EU warned on temptation to ‘early count’ energy savings

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Germany, Britain and the Netherlands appear to be including energy conservation measures already taken by them to meet targets under the EU’s Energy Efficiency Directive (EED), according to sources in the co-generation industry.

The directive allows member states leeway in their choice of measures to reduce their energy consumption levels.

But states such as the UK have already attempted to have efficiency measures taken before and after the legislation’s nominal 2014-2020 period counted towards its required annual 1.5% energy-savings obligation. 

A fear exists that this practice could spread to other areas of the directive.

“The temptation for member states will be to include measures already taken as contributing to the total savings,” said Fiona Riddoch, director of COGEN Europe, the cogeneration industry association. 

“This kind of minimalist approach is particularly attractive at times of economic slowdown,” Riddoch said.

“It has been reported to us informally that UK, Germany or the Netherlands for instance have started to tick the EED provisions’ boxes according to that approach,” she added.

The suggestion that Germany could be early-counting its efficiency savings will raise eyebrows in London, as Berlin sent a complaint to Energy Commissioner Günther Oettinger about the UK’s similar interpretation of the EED’s energy-savings obligation.

By the end of this month, EU states must provide the European Commission with indicative national energy efficiency action plans to meet the bloc’s 2020 target of reducing energy consumption by 20% on 2005 levels, as measured against projected increases.

No penalties are attached to failing to meet the target, but the plans will help the Commission to work out whether it is on track to meet it. And that could feed back into the debate on whether a binding energy savings goal is needed for 2030.

Primary energy

A key issue for the cogeneration industry – which channels the high temperatures created from power generation into heating rather than wasted emissions – is that member states use the directive’s primary energy metric in reaching their efficiency goals.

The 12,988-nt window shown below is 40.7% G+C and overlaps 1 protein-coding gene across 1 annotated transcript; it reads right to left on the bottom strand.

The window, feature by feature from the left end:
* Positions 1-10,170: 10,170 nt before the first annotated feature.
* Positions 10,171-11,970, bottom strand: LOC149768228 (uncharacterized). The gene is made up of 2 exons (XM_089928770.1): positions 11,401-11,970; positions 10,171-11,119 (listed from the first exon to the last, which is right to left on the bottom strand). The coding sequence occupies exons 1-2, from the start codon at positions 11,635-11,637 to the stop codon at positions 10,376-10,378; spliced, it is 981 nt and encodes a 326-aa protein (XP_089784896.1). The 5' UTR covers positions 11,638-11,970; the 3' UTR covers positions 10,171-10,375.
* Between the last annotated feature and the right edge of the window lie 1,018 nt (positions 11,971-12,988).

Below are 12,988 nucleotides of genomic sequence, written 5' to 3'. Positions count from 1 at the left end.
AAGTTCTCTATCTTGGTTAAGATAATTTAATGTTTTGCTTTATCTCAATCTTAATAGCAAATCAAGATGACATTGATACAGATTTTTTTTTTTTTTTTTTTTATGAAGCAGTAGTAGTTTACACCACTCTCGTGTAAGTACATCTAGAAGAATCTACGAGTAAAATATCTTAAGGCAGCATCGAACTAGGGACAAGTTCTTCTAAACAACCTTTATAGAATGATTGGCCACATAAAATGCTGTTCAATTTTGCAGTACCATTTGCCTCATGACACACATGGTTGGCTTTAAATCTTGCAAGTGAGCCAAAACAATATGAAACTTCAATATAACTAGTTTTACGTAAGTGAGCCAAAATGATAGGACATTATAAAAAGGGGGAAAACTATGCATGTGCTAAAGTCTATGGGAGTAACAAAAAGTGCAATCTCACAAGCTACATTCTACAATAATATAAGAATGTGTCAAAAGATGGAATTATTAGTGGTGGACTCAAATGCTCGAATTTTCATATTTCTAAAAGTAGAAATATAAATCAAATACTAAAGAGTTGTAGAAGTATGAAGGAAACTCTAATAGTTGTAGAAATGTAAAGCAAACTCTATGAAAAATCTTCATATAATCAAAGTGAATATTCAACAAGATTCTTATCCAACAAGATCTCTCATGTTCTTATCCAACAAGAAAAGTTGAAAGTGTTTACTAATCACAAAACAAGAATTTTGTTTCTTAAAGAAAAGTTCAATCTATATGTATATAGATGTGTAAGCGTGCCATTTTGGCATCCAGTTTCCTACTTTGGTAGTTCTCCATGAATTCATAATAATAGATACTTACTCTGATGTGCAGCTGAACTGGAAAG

Riddoch points out that member states have themselves identified combined heat and power (CHP) savings of over 100 gigawatts of energy, equal to the emissions of more than 35 million tonnes of oil.  

Measures in the EED could potentially achieve half of this, but only if member states found sufficient scope to create the right policy environment, according to Riddoch.

This is because the European Commission, while strongly supporting cogeneration, is not yet managing to generate effective policy in its support.

“The EED takes the same approach as the original CHP Directive of assuming that if member states are asked to study the question hard enough, they will pursue supportive policy,” she said. “The evidence is that they won't.”

However, she stopped short of supporting a new regulatory approach to the problem, instead proposing that “some kind of penetration rate against the technical and economic potential for CHP may work well.”

The EU’s 2004 CHP Directive already obliges member states to produce reports outlining the character of CHP in their countries, their efforts to promote it, and remove barriers to its spread.  

In November 2000, a Commission Green Paper argued that savings from increasing the EU's share of cogeneration from 11% to 18%, could amount to 3-4% of total gross consumption in the bloc.

Cogeneration is the process of producing heat and electricity at the same time. It is also known as "combined heat and power" (CHP).

Usually fuelled by natural gas, renewable energies or waste, cogeneration installations can vary in size from small units in residential buildings to large facilities in so-called district-heating systems that provide heat and electricity for entire neighborhoods.

Cogeneration is generally considered to be more efficient and ecological than traditional electricity-producing facilities, such as nuclear or coal power plants, which simply expel heat into the atmosphere as a byproduct of electricity production.

In February 2004, the EU adopted the CHP Directive to promote cogeneration. CHP was also included in the EU's Energy Efficiency Directive, adopted on 13 June 2012, but no binding targets for its deployment were set.

>> Read our LinksDossier: Combined heat and power generation (CHP)

  • 30 April 2013: Member states must notify the Commission of their progress towards meeting national energy efficiency targets this 30 April, and every 30 April from this year on.
  • By end of 2013: Communication on 2030 targets expected
  • April 2014: First National Energy Efficiency Action Plans (NEEAPs) to be submitted to the Commission by member states.
  • 30 June 2014: Review of progress towards meeting the 2020 energy efficiency target
  • May 2014: EU member states must prepare schemes for their energy companies to deliver annual energy savings of 1.5%
  • December 2015: Member States due to publish “Comprehensive assessments” on the potential for the application of high efficiency CHP and efficient district heating
  • 2014, 2016: European Commission to review the directive.
  • April 2017 and 2020: National Energy Efficiency Action Plans (NEEAPs) to be submitted to the Commission by member states.
  • 2020: Deadline for EU states to meet voluntary 20% energy-efficiency target

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